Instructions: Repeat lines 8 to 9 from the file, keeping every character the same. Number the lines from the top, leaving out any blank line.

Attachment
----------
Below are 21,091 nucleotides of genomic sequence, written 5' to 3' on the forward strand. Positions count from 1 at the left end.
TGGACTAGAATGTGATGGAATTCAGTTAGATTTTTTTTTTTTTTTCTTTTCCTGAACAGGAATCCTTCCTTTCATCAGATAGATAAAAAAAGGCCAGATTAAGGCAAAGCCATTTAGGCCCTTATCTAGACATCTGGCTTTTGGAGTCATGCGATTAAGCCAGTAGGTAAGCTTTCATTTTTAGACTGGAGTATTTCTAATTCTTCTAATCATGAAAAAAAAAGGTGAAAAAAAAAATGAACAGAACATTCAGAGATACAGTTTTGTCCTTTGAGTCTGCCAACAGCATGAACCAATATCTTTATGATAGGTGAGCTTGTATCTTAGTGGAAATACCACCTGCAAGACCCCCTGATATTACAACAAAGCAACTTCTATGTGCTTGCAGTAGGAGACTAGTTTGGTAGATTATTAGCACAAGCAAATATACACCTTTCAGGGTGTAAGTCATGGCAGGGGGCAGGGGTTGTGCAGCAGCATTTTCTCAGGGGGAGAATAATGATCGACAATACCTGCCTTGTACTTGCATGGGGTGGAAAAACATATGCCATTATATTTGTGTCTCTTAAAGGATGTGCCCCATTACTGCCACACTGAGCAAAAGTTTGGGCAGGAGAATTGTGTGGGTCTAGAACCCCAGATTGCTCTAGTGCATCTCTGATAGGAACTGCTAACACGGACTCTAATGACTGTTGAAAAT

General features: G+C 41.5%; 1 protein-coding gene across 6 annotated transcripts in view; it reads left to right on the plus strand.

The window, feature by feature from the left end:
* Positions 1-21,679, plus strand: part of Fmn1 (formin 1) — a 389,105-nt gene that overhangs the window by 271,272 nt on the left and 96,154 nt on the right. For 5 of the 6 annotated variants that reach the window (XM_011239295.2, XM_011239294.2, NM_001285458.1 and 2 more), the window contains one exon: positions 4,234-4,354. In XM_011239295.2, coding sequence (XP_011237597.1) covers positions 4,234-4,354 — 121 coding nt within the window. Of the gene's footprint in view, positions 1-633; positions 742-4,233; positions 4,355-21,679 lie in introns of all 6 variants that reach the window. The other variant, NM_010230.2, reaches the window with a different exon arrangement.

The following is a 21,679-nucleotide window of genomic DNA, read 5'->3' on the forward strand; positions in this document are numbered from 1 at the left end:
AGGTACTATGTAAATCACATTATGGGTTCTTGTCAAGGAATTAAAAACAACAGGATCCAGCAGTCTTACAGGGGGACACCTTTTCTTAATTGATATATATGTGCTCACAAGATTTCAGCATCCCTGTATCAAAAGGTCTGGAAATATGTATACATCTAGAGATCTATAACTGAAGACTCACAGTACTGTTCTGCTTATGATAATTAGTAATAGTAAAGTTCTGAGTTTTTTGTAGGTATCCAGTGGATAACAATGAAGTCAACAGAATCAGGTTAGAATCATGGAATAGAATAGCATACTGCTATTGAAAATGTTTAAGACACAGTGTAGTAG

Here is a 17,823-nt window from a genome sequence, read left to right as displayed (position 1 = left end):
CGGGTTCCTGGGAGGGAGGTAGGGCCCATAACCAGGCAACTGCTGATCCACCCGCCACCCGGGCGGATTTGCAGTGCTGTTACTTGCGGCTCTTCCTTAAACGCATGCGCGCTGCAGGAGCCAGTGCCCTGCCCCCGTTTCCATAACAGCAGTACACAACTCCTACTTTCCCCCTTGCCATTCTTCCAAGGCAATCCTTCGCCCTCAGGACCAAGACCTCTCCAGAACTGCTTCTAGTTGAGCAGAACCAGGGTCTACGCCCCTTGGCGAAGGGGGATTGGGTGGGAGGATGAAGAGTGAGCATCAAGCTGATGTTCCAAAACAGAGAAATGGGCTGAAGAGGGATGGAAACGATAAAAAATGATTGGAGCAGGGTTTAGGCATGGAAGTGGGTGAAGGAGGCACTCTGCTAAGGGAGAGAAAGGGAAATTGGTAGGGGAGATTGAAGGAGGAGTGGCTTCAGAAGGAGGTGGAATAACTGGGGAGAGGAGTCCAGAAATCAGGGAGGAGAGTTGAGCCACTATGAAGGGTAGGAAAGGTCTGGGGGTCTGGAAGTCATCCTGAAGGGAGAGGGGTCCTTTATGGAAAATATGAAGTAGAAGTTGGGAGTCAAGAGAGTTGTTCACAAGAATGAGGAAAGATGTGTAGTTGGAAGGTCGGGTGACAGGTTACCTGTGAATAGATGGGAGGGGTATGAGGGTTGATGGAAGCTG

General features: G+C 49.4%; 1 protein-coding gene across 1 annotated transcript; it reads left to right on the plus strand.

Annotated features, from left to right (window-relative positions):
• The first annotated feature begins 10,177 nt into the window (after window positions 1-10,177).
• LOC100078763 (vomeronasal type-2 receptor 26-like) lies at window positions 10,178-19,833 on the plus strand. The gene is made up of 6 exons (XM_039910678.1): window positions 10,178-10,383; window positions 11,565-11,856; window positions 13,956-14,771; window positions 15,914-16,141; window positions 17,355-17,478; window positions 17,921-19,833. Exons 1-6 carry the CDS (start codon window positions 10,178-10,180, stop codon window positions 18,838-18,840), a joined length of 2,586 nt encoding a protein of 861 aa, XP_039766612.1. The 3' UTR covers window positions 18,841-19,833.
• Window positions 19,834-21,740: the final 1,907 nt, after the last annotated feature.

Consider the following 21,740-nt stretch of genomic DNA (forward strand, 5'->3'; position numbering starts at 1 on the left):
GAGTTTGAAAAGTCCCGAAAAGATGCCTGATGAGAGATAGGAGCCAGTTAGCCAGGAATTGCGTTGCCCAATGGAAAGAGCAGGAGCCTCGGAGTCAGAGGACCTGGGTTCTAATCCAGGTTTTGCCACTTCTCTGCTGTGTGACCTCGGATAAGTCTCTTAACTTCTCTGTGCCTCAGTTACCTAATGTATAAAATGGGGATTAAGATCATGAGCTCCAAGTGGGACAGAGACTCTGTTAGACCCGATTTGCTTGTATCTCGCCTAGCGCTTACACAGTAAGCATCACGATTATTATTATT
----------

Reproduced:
Here is a 17,823-nt window from a genome sequence, read left to right as displayed (position 1 = left end):
CGGGTTCCTGGGAGGGAGGTAGGGCCCATAACCAGGCAACTGCTGATCCACCCGCCACCCGGGCGGATTTGCAGTGCTGTTACTTGCGGCTCTTCCTTAAACGCATGCGCGCTGCAGGAGCCAGTGCCCTGCCCCCGTTTCCATAACAGCAGTACACAACTCCTACTTTCCCCCTTGCCATTCTTCCAAGGCAATCCTTCGCCCTCAGGACCAAGACCTCTCCAGAACTGCTTCTAGTTGAGCAGAACCAGGGTCTACGCCCCTTGGCGAAGGGGGATTGGGTGGGAGGATGAAGAGTGAGCATCAAGCTGATGTTCCAAAACAGAGAAATGGGCTGAAGAGGGATGGAAACGATAAAAAATGATTGGAGCAGGGTTTAGGCATGGAAGTGGGTGAAGGAGGCACTCTGCTAAGGGAGAGAAAGGGAAATTGGTAGGGGAGATTGAAGGAGGAGTGGCTTCAGAAGGAGGTGGAATAACTGGGGAGAGGAGTCCAGAAATCAGGGAGGAGAGTTGAGCCACTATGAAGGGTAGGAAAGGTCTGGGGGTCTGGAAGTCATCCTGAAGGGAGAGGGGTCCTTTATGGAAAATATGAAGTAGAAGTTGGGAGTCAAGAGAGTTGTTCACAAGAATGAGGAAAGATGTGTAGTTGGAAGGTCGGGTGACAGGTTACCTGTGAATAGATGGGAGGGGTATGAGGGTTGATGGAAGCTG